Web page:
BEES tracks growth by compiling data on six components that are given equal weight: job creation, personal income, tax revenue, housing prices, mortgage delinquencies and the performance of Bloomberg stock indexes that track the share prices of locally based companies.  The BEES index, updated quarterly, is a measurement of growth, not absolute performance, so a slowing economy with low unemployment may rank below a battered state on the mend.

Some of Michigan’s improvement reflects the severity of its decline. It ranked last in the BEES index in the decade through 2010, a period when it was the only state to lose population. In September, it still had unemployment of 11.1 percent, two percentage points above the U.S. average.

Seventy percent of Michigan employers said they expected the state’s economic outlook to improve over the next 18 months, while only 46 percent expected such gains for the national economy, according to a survey released last month by Business Leaders for Michigan. Mortgage delinquencies dropped at the fourth-fastest pace in the U.S., and personal income and employment growth ranked in the top third, according to data compiled by Bloomberg."

In a separate news story, Michigan Gov. Rick Snyder was quick to point out that Michigan's ranking as second-fastest improving state in the country could “serve as a catalyst" for further business expansion and attract new investment.

HT: Mike W.

Outsourcing Goes Into Reverse: More Reshoring

DETROIT NEWS -- "A Royal Oak bead company expects to double its sales and bring jewelry manufacturing business back to America through a partnership with a design and manufacturing firm in Grand Rapids. Collegiate Bead Co., a 2-year-old manufacturer of licensed college and sorority beads and other collegiate jewelry, has joined with Terryberry LLC to bring the jewelry to market and expand its product line.

After manufacturing in China for a year, Collegiate Bead founder Dave Schowalter decided to bring the manufacturing back to Michigan.

The move goes against the outsourcing trend — something Burroughs Payment Systems Inc. in Plymouth also bucked a year ago, when it decided to locate six customer service representatives in Michigan after initially moving the work to India."

HT: Mike W.

CNBC Segment on Energy Economics



Facts on the cost of generating electricity (per kilowatt hour):

Natural gas: 3.5-4.5 cents
Coal: 4-5 cents
Hydro: 4 cents
Nuclear: 8 cents
Wind: 7-9 cents
Solar: 15-50 cents

Question: Why as a country are we investing billions of dollars in the most expensive option (solar) and ignoring the cheapest (natural gas), especially when the U.S. is the "Saudi Arabia of natural gas"? 

HT: Warren Smith

"Markets" in Everything: Free Clothes Online


Tuesday, November 01, 2011

China Manipulates Its Currency To the Advantage of U.S. Consumers and Businesses Buying Its Products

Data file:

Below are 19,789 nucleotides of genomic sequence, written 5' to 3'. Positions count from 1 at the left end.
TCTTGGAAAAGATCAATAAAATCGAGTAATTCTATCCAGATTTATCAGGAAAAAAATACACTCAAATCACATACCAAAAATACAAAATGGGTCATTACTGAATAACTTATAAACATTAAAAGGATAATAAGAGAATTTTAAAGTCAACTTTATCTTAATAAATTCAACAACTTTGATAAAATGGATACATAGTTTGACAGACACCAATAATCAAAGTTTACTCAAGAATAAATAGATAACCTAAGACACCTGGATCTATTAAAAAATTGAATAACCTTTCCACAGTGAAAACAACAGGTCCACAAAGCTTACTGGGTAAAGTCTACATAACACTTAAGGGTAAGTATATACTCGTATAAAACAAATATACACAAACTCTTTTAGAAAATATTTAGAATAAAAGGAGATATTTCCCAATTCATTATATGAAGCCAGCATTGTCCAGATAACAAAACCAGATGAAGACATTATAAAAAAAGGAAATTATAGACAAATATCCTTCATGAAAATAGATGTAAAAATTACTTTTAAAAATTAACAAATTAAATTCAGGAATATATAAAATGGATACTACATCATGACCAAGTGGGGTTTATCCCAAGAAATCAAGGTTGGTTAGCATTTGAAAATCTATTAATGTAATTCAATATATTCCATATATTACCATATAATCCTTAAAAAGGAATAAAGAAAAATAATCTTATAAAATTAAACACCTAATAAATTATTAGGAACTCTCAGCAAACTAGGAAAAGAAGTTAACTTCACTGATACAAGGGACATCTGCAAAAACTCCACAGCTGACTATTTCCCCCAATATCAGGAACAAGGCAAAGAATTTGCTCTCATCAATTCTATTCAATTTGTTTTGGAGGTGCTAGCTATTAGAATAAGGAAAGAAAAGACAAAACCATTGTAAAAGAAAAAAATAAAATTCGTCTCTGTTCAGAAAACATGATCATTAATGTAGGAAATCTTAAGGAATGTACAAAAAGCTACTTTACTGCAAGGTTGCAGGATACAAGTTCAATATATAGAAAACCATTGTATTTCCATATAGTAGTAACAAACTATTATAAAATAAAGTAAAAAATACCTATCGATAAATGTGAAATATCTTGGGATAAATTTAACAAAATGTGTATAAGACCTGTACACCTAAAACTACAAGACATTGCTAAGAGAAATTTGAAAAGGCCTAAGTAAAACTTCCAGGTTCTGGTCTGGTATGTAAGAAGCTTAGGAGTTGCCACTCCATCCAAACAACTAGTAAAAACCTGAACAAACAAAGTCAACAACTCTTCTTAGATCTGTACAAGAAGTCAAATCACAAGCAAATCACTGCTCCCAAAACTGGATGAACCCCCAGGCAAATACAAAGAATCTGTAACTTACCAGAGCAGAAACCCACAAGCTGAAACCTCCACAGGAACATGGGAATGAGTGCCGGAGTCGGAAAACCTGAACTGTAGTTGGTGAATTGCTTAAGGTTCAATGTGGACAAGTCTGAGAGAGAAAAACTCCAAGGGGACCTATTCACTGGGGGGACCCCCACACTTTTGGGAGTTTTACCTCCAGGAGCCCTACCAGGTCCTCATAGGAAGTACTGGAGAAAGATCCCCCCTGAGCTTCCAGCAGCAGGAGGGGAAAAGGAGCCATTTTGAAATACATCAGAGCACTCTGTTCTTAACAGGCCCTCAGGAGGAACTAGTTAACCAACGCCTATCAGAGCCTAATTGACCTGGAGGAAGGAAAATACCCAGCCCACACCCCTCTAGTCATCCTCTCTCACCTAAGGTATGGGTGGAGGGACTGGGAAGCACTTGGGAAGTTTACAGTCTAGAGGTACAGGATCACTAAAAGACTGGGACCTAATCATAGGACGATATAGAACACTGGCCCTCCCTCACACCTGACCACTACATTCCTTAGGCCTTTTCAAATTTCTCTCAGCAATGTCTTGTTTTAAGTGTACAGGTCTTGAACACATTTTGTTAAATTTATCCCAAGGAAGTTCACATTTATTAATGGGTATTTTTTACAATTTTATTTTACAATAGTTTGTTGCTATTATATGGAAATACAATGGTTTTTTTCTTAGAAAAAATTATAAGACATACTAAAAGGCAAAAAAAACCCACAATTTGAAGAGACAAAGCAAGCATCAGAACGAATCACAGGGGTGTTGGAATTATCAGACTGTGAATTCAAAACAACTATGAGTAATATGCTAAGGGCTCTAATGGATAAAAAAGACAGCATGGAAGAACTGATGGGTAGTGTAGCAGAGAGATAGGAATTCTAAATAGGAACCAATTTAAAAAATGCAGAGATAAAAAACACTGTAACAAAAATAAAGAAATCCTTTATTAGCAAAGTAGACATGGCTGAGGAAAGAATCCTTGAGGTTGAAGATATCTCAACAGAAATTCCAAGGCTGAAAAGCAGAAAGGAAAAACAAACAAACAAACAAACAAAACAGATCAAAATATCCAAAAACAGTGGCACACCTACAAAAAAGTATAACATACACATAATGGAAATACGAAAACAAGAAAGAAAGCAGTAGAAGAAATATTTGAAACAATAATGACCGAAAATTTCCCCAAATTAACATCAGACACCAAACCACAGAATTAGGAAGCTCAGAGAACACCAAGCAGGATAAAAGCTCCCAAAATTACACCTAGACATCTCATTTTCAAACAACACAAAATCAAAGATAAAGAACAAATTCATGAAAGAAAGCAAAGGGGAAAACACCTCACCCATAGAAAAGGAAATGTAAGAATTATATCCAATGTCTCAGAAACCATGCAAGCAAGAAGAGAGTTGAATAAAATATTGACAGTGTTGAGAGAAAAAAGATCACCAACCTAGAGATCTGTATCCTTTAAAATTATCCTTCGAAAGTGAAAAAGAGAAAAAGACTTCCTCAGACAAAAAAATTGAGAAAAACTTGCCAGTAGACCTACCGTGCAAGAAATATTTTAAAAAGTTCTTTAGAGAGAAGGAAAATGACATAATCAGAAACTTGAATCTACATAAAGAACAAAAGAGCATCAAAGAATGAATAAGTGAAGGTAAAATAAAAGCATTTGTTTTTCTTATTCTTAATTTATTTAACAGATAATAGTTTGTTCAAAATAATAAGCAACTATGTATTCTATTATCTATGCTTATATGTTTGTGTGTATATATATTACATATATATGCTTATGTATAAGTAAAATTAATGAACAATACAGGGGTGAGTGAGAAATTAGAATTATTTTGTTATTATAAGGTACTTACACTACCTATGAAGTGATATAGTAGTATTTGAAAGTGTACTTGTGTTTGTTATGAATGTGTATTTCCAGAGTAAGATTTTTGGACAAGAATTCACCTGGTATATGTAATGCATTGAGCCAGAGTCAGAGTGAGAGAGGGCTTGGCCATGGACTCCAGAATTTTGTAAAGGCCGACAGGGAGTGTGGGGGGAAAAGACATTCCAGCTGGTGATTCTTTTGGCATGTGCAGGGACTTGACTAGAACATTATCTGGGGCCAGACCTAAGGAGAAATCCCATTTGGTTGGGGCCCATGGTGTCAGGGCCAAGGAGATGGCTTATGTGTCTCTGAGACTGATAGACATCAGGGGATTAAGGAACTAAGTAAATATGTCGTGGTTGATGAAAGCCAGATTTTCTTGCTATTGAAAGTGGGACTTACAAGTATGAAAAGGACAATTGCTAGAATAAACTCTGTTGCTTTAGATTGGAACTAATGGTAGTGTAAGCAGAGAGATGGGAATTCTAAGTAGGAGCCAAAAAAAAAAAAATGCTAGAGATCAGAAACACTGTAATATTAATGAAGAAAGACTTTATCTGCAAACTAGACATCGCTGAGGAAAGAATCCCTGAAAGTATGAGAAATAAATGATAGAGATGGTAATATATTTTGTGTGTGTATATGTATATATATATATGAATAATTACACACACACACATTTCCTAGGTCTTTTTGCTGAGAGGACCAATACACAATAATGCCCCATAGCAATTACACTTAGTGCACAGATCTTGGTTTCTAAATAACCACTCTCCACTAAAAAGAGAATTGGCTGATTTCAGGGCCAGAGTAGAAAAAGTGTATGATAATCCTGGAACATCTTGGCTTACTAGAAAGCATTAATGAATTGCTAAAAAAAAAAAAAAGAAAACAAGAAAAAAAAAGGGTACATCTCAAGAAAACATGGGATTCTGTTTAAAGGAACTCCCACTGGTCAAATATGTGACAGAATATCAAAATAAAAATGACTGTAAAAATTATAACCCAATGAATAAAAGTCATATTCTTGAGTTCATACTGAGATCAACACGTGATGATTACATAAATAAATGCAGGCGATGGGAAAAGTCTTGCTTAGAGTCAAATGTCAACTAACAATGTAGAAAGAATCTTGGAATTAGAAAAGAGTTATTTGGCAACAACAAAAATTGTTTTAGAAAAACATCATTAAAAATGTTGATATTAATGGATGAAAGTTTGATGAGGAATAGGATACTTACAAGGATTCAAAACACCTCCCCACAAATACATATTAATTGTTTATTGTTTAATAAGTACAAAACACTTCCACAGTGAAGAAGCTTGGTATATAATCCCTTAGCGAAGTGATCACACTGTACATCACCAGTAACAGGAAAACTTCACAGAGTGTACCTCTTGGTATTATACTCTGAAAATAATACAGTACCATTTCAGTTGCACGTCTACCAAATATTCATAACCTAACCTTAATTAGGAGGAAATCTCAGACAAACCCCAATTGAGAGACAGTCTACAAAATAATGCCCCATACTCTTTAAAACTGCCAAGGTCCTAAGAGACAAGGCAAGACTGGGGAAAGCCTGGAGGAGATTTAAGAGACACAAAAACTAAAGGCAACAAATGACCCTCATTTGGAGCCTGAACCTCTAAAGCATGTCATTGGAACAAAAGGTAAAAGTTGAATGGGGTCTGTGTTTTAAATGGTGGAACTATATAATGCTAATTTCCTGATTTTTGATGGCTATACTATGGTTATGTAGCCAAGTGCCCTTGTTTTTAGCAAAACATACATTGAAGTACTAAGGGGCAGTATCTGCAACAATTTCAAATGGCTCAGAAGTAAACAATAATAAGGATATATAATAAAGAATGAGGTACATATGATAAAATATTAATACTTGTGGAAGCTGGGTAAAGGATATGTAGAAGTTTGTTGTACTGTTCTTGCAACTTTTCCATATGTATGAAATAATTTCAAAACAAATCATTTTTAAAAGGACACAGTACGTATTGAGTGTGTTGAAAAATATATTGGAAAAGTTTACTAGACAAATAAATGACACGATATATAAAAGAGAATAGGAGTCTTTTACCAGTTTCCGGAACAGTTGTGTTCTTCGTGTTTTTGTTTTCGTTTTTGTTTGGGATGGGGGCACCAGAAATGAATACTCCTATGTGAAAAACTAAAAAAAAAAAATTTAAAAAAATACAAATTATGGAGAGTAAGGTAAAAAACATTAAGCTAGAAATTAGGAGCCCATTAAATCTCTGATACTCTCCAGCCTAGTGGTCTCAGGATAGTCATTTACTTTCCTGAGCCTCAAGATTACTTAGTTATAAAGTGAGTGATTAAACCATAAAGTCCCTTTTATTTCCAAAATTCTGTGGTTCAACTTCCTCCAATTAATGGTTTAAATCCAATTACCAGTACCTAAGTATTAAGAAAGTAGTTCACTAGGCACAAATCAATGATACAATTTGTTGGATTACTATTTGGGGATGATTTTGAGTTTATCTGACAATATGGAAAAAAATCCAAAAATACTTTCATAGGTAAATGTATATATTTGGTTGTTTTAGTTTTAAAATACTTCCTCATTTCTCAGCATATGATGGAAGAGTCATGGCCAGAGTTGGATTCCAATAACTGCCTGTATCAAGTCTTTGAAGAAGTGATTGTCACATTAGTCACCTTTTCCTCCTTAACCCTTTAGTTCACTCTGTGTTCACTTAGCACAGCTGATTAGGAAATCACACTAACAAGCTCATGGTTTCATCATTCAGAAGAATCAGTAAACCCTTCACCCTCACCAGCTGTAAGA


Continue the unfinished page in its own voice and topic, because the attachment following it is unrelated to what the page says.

At an event hosted last week by The Aspen Institute "Is U.S. Trade Policy Helping or Hurting Manufacturing?" featuring former U.S. Trade Representative Susan Schwab and Jared Bernstein, there was a lively debate on a number of issues relating to trade and manufacturing. While there were differences of opinions on most topics, there was a strong consensus (including among the attendees) on one topic: China is a currency manipulator. Here are the details of that consensus, as I understand it:

1. China manipulates its currency by keeping the dollar overvalued and the yuan undervalued.
2. That currency manipulation gives China an economic advantage that harms the U.S.
3. The U.S. and other countries should individually or collectively take steps to persuade or force China to stop its manipulation.
4. Solutions to China’s currency manipulation range from direct legislation like the bill passed in the Senate that will impose stiff tariffs on Chinese goods if the Treasury finds evidence of currency manipulation, to other forms of indirect pressure on China to persuade it to stop manipulating its currency.

Let me break from that consensus and present an alternative position:

In the best of all possible worlds for the U.S., China would use its labor and capital to manufacture consumer products like clothing, footwear, furniture, electronics and appliances and send $300 billion worth of these products to U.S. consumers for free every year, as a gift, or a form of foreign aid to the American people. In addition, the Chinese would produce and send to America another $100 billion worth of raw materials, parts, industrial supplies, inputs and natural resources at no charge, as a gift to American manufacturers every year.

Can there really be any argument that such an arrangement, where America would receive $400 billion worth of free goods every year from China, would be to the unquestionable economic advantage of the U.S.? (Note: That’s roughly the amount of goods we will purchase from China this year.)

However, that extreme Chinese generosity is probably not realistic. Here's a second best outcome:

Instead of sending $400 billion of goods annually for free, China offers an attractive alternative. It will send us $500 billion of goods every year, both consumer goods and industrial goods, but will sell us those manufactured goods at a substantial 20% discount, for only $400 billion. In that case, the amount of foreign aid will be less than the $400 billion in the first case, but will still be significant - a $100 billion gift every year from the Chinese people to the American people.